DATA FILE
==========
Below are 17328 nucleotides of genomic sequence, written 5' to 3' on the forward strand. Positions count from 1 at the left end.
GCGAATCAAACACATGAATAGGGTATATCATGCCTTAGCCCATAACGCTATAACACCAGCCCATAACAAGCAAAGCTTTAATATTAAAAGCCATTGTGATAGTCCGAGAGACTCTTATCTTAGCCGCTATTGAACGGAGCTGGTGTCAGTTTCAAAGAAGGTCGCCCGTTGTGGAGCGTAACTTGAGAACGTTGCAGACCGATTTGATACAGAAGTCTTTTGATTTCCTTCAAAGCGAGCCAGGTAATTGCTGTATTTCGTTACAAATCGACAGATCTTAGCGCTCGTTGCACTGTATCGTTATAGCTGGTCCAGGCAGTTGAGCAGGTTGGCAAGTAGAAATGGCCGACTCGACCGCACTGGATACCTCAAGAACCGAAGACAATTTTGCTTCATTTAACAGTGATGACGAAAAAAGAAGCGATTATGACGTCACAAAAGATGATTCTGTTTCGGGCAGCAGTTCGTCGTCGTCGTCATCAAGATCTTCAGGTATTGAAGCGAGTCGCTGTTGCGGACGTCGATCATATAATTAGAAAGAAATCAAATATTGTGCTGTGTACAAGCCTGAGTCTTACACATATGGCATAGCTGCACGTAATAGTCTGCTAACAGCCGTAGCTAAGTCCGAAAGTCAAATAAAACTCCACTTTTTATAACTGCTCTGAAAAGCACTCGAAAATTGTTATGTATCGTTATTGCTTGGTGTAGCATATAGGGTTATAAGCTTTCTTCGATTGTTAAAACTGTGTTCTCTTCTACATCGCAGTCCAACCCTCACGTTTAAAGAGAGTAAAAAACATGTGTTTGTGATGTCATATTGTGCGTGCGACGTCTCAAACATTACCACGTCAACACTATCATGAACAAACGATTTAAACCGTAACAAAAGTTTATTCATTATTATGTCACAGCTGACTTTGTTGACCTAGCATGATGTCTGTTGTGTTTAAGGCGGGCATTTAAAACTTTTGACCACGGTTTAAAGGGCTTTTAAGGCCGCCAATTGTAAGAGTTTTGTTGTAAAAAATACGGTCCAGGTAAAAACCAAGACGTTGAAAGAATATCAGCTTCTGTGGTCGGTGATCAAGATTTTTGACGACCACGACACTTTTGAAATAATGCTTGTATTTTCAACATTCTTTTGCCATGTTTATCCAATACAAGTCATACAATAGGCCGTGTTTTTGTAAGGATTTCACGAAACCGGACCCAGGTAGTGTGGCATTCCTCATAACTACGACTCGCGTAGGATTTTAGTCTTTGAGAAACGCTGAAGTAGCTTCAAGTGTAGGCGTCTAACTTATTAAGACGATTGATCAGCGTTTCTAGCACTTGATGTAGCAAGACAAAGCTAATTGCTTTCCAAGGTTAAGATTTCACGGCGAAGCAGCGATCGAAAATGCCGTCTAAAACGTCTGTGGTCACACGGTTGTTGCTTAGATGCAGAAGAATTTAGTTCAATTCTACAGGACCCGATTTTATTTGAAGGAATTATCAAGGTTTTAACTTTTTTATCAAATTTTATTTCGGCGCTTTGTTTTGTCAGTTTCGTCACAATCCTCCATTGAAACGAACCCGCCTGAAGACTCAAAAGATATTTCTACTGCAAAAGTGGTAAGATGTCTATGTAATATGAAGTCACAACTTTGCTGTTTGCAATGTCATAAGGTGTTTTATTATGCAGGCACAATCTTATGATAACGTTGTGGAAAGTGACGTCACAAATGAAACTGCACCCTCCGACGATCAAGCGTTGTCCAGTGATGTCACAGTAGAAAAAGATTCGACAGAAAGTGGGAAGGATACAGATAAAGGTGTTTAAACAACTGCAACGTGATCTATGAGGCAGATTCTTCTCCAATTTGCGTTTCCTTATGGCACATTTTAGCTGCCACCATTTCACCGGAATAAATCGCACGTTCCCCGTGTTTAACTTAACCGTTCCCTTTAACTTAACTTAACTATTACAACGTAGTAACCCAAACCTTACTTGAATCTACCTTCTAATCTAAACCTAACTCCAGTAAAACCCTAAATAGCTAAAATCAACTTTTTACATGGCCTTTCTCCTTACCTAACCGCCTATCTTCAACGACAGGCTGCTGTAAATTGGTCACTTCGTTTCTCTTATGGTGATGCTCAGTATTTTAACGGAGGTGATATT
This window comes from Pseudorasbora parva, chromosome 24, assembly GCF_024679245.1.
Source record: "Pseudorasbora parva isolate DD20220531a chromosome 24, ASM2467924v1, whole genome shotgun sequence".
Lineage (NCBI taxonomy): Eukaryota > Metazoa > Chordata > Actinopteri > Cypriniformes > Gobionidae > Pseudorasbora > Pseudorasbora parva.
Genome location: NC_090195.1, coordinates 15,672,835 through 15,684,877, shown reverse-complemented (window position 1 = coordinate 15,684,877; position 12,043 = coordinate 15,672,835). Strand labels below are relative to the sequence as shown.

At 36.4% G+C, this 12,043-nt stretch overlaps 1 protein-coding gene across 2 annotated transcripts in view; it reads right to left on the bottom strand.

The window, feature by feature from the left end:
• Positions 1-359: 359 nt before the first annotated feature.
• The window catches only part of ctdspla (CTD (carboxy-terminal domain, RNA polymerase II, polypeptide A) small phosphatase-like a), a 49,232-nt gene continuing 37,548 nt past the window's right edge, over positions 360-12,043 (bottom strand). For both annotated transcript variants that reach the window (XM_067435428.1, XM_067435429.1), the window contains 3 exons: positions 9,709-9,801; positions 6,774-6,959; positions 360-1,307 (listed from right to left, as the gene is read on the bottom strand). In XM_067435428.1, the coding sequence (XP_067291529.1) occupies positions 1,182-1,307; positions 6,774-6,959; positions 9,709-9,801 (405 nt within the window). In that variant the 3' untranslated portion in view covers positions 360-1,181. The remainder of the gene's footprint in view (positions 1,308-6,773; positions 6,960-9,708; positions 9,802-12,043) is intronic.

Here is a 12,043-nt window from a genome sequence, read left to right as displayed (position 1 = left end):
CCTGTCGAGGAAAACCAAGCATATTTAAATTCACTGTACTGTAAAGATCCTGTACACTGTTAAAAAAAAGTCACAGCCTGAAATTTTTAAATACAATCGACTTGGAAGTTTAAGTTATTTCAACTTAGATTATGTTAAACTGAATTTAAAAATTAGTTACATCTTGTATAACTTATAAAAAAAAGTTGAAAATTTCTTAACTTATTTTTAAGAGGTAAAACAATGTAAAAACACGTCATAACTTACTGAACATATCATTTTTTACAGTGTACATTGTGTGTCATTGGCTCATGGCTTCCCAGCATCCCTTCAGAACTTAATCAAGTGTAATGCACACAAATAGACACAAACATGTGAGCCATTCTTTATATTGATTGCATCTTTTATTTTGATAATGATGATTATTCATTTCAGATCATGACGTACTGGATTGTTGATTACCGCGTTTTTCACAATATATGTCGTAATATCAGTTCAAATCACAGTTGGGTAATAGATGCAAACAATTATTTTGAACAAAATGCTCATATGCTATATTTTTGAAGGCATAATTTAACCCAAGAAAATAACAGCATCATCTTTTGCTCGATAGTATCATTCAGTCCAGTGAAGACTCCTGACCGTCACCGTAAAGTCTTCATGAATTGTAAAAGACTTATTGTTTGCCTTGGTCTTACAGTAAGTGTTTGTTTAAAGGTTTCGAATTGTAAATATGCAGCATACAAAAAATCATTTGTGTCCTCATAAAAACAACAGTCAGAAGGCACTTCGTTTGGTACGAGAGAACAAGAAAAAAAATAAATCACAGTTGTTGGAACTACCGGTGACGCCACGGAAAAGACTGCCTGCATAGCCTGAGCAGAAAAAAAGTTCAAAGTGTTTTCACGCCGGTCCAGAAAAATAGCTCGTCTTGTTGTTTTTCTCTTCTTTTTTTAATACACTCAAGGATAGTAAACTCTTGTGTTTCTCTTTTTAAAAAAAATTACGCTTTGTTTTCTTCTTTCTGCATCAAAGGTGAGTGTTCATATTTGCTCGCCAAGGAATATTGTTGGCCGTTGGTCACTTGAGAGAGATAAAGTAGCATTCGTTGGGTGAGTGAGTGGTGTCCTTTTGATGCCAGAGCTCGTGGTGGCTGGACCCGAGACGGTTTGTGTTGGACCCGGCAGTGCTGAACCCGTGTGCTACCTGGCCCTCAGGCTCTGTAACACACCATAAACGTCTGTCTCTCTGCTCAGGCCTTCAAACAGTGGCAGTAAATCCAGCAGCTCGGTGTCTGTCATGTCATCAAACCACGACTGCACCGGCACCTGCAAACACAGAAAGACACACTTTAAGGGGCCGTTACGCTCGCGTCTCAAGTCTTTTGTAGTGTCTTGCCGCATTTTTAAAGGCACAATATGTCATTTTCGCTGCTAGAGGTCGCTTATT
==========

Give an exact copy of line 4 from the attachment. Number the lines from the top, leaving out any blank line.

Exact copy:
Source record: "Pseudorasbora parva isolate DD20220531a chromosome 24, ASM2467924v1, whole genome shotgun sequence".